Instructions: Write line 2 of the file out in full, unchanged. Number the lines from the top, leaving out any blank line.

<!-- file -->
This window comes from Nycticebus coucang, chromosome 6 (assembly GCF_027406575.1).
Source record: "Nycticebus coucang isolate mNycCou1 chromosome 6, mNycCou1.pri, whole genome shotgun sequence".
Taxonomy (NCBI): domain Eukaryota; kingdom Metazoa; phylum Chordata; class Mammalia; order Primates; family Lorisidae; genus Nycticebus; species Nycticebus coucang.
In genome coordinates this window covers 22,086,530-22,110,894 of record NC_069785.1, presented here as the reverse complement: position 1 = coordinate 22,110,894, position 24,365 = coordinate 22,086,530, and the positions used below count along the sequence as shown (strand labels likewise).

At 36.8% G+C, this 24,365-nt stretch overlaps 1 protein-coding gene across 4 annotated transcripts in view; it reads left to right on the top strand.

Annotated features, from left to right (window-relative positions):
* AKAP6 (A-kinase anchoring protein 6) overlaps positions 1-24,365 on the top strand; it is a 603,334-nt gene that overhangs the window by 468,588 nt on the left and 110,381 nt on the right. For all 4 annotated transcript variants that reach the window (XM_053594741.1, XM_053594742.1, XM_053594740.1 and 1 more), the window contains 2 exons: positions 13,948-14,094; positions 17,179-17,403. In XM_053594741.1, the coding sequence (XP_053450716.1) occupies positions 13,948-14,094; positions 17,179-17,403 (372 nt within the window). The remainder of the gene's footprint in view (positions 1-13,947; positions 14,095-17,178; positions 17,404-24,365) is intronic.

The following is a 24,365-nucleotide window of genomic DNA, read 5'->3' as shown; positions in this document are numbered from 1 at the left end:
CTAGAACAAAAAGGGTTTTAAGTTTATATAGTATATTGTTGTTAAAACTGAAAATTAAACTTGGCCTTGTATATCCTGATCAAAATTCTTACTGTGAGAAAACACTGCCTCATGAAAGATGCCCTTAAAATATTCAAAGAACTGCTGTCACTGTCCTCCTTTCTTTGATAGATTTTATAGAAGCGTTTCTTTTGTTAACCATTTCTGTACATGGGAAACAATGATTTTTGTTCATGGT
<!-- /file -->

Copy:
Source record: "Nycticebus coucang isolate mNycCou1 chromosome 6, mNycCou1.pri, whole genome shotgun sequence".